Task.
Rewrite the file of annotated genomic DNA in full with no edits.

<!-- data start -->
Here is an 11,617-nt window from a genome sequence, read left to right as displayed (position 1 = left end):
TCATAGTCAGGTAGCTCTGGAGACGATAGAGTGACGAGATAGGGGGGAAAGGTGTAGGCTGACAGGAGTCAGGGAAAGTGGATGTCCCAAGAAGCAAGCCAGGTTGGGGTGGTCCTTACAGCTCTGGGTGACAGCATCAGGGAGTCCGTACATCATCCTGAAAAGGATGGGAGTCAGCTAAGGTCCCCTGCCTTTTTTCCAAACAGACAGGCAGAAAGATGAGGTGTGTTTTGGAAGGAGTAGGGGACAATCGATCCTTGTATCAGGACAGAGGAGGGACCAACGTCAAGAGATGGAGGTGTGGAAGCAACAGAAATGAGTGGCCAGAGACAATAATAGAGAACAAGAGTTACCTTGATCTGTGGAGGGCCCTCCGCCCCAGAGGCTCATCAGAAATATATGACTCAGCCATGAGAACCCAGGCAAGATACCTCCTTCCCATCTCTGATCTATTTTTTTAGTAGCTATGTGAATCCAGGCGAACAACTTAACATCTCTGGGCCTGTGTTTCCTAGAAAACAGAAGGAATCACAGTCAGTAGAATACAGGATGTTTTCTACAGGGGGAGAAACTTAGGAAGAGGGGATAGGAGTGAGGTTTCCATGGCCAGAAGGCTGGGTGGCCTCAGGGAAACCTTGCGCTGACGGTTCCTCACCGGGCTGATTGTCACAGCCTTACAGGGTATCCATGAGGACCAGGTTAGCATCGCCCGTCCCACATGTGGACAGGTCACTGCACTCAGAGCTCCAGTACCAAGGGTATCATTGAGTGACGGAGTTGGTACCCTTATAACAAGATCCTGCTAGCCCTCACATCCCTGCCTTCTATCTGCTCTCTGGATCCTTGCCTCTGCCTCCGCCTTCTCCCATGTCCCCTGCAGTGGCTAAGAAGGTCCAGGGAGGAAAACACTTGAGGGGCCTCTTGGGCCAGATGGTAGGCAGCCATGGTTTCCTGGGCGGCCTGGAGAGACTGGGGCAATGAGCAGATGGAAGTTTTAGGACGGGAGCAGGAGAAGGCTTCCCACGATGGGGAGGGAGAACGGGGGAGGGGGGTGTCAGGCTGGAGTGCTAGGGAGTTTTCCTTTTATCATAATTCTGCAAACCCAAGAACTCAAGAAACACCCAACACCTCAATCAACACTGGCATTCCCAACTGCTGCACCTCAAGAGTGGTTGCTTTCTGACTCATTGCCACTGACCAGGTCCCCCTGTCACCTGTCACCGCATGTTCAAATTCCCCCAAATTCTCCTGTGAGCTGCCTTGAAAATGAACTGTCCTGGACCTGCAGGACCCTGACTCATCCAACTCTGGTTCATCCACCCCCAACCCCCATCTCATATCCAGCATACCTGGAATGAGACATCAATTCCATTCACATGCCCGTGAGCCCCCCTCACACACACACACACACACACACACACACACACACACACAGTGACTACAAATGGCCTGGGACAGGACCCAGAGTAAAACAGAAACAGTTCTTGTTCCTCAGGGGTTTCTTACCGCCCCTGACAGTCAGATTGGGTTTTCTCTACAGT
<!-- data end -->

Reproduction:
Here is an 11,617-nt window from a genome sequence, read left to right as displayed (position 1 = left end):
TCATAGTCAGGTAGCTCTGGAGACGATAGAGTGACGAGATAGGGGGGAAAGGTGTAGGCTGACAGGAGTCAGGGAAAGTGGATGTCCCAAGAAGCAAGCCAGGTTGGGGTGGTCCTTACAGCTCTGGGTGACAGCATCAGGGAGTCCGTACATCATCCTGAAAAGGATGGGAGTCAGCTAAGGTCCCCTGCCTTTTTTCCAAACAGACAGGCAGAAAGATGAGGTGTGTTTTGGAAGGAGTAGGGGACAATCGATCCTTGTATCAGGACAGAGGAGGGACCAACGTCAAGAGATGGAGGTGTGGAAGCAACAGAAATGAGTGGCCAGAGACAATAATAGAGAACAAGAGTTACCTTGATCTGTGGAGGGCCCTCCGCCCCAGAGGCTCATCAGAAATATATGACTCAGCCATGAGAACCCAGGCAAGATACCTCCTTCCCATCTCTGATCTATTTTTTTAGTAGCTATGTGAATCCAGGCGAACAACTTAACATCTCTGGGCCTGTGTTTCCTAGAAAACAGAAGGAATCACAGTCAGTAGAATACAGGATGTTTTCTACAGGGGGAGAAACTTAGGAAGAGGGGATAGGAGTGAGGTTTCCATGGCCAGAAGGCTGGGTGGCCTCAGGGAAACCTTGCGCTGACGGTTCCTCACCGGGCTGATTGTCACAGCCTTACAGGGTATCCATGAGGACCAGGTTAGCATCGCCCGTCCCACATGTGGACAGGTCACTGCACTCAGAGCTCCAGTACCAAGGGTATCATTGAGTGACGGAGTTGGTACCCTTATAACAAGATCCTGCTAGCCCTCACATCCCTGCCTTCTATCTGCTCTCTGGATCCTTGCCTCTGCCTCCGCCTTCTCCCATGTCCCCTGCAGTGGCTAAGAAGGTCCAGGGAGGAAAACACTTGAGGGGCCTCTTGGGCCAGATGGTAGGCAGCCATGGTTTCCTGGGCGGCCTGGAGAGACTGGGGCAATGAGCAGATGGAAGTTTTAGGACGGGAGCAGGAGAAGGCTTCCCACGATGGGGAGGGAGAACGGGGGAGGGGGGTGTCAGGCTGGAGTGCTAGGGAGTTTTCCTTTTATCATAATTCTGCAAACCCAAGAACTCAAGAAACACCCAACACCTCAATCAACACTGGCATTCCCAACTGCTGCACCTCAAGAGTGGTTGCTTTCTGACTCATTGCCACTGACCAGGTCCCCCTGTCACCTGTCACCGCATGTTCAAATTCCCCCAAATTCTCCTGTGAGCTGCCTTGAAAATGAACTGTCCTGGACCTGCAGGACCCTGACTCATCCAACTCTGGTTCATCCACCCCCAACCCCCATCTCATATCCAGCATACCTGGAATGAGACATCAATTCCATTCACATGCCCGTGAGCCCCCCTCACACACACACACACACACACACACACACACACACACACAGTGACTACAAATGGCCTGGGACAGGACCCAGAGTAAAACAGAAACAGTTCTTGTTCCTCAGGGGTTTCTTACCGCCCCTGACAGTCAGATTGGGTTTTCTCTACAGT